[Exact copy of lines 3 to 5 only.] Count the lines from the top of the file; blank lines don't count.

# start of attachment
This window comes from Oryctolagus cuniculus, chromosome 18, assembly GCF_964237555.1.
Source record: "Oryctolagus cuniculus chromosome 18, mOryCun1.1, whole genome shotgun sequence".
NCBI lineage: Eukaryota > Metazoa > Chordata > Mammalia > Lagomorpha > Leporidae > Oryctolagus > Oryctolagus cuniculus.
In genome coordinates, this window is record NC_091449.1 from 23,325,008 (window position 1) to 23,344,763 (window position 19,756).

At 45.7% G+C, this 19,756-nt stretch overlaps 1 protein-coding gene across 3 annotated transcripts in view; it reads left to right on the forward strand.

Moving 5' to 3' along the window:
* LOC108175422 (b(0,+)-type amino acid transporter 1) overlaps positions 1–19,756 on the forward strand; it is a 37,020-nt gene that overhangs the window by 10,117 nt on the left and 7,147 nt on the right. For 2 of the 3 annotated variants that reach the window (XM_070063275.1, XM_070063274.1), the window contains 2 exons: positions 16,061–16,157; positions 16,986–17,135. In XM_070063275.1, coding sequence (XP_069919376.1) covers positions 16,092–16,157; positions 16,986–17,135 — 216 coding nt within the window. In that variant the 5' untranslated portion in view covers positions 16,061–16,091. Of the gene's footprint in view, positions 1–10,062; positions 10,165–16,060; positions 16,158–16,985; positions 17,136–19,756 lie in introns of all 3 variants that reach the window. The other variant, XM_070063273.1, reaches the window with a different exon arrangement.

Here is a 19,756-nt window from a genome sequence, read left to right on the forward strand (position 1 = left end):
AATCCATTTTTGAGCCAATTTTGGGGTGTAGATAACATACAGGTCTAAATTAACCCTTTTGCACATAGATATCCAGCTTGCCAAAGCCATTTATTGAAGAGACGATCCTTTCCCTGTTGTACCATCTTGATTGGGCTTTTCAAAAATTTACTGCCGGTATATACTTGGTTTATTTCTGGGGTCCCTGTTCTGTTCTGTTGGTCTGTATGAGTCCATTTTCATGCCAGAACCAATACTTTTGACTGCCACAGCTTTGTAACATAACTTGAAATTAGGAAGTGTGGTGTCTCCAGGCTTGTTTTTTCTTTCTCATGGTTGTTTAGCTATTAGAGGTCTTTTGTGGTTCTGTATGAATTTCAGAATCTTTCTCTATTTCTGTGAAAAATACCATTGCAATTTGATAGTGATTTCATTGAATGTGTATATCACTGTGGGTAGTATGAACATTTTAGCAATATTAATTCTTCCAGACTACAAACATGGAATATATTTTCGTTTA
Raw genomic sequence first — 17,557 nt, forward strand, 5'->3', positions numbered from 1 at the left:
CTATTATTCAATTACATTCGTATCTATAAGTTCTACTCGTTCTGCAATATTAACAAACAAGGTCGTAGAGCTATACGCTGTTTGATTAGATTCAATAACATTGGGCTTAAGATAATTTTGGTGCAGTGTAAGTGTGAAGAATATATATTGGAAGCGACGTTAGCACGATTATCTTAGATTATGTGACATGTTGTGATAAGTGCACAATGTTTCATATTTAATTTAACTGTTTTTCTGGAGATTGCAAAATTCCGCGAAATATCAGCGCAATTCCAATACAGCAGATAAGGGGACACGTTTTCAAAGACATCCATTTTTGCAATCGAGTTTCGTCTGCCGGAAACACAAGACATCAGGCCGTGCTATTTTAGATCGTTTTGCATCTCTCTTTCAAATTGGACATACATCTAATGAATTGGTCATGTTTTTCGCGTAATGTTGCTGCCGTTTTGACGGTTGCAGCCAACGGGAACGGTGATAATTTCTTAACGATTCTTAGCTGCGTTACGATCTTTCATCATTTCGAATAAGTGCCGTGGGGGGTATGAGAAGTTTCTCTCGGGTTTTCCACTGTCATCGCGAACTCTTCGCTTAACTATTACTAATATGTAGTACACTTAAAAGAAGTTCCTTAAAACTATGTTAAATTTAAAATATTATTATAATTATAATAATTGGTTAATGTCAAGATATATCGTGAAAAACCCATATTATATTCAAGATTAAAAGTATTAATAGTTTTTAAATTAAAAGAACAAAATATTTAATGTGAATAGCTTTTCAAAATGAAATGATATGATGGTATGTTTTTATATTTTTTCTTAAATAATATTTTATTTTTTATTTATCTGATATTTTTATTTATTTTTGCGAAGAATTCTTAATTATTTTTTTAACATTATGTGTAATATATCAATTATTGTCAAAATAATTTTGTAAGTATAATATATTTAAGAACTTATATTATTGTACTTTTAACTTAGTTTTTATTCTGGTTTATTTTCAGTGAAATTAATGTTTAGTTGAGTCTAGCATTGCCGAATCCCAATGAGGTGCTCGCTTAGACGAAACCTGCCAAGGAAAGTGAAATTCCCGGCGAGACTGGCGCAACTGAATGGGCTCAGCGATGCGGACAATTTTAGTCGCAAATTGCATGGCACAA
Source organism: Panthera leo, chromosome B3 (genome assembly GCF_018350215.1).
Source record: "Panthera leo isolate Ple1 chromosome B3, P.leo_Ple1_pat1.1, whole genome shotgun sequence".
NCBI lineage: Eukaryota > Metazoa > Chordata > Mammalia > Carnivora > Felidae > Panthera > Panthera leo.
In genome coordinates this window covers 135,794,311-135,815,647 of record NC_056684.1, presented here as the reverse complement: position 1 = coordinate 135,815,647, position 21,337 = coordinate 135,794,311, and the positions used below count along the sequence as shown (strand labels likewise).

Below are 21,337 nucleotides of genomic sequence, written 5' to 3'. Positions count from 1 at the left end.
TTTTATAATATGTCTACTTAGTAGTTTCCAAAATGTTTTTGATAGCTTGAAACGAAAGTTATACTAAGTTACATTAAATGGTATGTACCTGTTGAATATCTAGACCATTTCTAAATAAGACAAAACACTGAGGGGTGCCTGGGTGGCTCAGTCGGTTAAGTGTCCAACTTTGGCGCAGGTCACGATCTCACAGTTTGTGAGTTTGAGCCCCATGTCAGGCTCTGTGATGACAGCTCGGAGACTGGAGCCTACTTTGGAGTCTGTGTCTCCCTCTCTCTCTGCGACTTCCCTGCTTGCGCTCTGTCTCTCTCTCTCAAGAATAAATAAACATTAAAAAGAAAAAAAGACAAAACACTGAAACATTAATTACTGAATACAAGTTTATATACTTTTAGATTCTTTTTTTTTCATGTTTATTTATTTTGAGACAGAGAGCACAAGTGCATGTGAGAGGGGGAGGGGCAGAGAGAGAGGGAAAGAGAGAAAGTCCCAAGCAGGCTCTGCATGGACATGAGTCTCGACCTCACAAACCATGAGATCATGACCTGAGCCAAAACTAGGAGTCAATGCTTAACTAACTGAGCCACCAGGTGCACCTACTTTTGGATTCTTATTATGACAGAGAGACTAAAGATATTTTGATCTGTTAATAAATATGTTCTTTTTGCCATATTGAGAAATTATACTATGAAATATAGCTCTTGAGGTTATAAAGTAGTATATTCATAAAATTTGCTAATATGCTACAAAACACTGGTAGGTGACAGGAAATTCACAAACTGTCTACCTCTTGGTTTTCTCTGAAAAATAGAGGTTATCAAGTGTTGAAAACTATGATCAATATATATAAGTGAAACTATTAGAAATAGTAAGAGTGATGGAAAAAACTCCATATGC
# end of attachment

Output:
NCBI lineage: Eukaryota > Metazoa > Chordata > Mammalia > Lagomorpha > Leporidae > Oryctolagus > Oryctolagus cuniculus.
In genome coordinates, this window is record NC_091449.1 from 23,325,008 (window position 1) to 23,344,763 (window position 19,756).

At 45.7% G+C, this 19,756-nt stretch overlaps 1 protein-coding gene across 3 annotated transcripts in view; it reads left to right on the forward strand.